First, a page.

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Inspiring Women in Communications: Kristen Richards, Hon. AIA, Hon. ASLA

KristenRichardsAs Women’s History Month draws to a close, we’re wrapping up our March feature series, highlighting female professionals in the communications field. For our final installment of “Inspiring Women in Communications,” we’re pleased to feature Kristen Richards.

Kristen is co-founder and editor-in-chief of the international webzine and daily newsletter, ArchNewsNow.com. She is also editor-in-chief of the AIA New York Chapter’s quarterly publication, Oculus. Kristen has been involved in the A/E/C industry for many years as a journalist and photographer, including a 10-year tenure as news editor/feature writer for Interiors magazine.

 

What drew you to the field of communications?

As a field, it was more like I was thrown into rather than drawn to communications. I was a founding member of an Off-Off Broadway theater (Impossible Ragtime Theatre) back in the mid-70s, and somebody had to take on promoting it to audiences and critics (and sponsors and donors). Tag — I was it. Turned out I was pretty good at it — or so I’ve been told.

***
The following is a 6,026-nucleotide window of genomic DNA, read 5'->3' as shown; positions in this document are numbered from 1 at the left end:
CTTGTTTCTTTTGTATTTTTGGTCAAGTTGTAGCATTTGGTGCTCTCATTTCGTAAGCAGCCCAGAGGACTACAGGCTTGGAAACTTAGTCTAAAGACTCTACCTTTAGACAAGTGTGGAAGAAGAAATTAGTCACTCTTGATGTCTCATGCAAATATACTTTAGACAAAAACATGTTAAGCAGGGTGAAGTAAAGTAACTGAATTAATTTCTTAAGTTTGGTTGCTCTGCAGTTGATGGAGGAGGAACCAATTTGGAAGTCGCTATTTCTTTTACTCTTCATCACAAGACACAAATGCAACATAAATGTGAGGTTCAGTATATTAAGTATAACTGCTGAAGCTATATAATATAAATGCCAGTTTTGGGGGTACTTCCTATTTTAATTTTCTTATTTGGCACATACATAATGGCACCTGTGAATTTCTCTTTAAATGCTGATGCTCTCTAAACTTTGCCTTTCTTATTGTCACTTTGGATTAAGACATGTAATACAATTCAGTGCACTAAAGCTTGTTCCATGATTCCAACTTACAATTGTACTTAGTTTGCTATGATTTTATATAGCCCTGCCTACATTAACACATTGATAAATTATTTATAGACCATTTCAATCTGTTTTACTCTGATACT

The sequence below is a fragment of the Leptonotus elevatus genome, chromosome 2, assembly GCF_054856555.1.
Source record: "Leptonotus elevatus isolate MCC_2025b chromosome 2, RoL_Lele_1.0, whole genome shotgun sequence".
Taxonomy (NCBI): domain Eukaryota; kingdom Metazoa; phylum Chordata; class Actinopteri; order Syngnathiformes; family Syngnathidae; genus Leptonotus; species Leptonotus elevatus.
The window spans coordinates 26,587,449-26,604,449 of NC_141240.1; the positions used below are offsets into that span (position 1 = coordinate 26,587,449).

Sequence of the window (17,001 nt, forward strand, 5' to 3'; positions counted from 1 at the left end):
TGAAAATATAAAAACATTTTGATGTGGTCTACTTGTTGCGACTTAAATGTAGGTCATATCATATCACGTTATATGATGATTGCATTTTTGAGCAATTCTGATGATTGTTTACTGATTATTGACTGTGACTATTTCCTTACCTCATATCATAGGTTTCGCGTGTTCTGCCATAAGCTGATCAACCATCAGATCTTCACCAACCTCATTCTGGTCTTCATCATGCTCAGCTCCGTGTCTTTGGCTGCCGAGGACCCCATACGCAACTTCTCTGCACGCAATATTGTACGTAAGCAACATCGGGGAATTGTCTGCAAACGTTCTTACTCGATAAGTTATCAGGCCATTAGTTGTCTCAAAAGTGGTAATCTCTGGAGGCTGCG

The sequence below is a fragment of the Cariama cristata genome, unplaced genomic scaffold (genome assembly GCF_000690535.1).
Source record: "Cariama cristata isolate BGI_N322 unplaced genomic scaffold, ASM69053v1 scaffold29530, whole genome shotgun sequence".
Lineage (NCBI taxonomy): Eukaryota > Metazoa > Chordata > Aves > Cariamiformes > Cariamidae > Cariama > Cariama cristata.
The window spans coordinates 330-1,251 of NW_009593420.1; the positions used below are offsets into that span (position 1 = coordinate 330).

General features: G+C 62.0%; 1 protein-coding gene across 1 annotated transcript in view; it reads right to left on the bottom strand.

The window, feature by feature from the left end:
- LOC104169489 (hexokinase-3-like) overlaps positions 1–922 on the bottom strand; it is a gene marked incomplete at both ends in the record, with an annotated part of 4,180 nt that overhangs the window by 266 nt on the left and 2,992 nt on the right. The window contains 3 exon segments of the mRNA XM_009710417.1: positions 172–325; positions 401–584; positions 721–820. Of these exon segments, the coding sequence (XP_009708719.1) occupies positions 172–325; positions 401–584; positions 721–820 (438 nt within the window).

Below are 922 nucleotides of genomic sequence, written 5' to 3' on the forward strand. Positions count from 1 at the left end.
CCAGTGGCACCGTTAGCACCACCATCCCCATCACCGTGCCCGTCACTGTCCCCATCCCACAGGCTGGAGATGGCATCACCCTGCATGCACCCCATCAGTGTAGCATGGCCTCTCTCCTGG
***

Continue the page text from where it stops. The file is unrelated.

What did you think you would be when you “grew up” — and are you doing that now?

I wanted to grow up to be a director, an actor, and a writer. I’ve been/done all three. (I gave up wanting to be a baseball player early on.) Now, being at the helm of two publications is a bit like getting to be all three at once!

 

What’s your favorite part of your job?

Having the opportunity to meet — and work with — some of the brightest and most creative and inspiring minds in the galaxy.

 

As a communications professional, what do you feel is your most important responsibility?

To be open to everyone and everything. One never knows when, where, or how a gem of a person, project, or idea might show up.

 

How have you seen women evolve in your profession since you started?

That’s difficult to answer. Women were prominent in the design press and communications when I started at Interiors magazine many, many years ago. I think they still are. If there’s been an evolution, I’d say it’s the growing number of — and respect for — female critical voices, especially in architecture and urban design.

 

Was there a woman who mentored you or inspired you with her success?

My mother most of all. And so many others too numerous to name…I’ve been so very lucky in that regard.

 

What career advice would you give to other women working in communications?

Be fearless.

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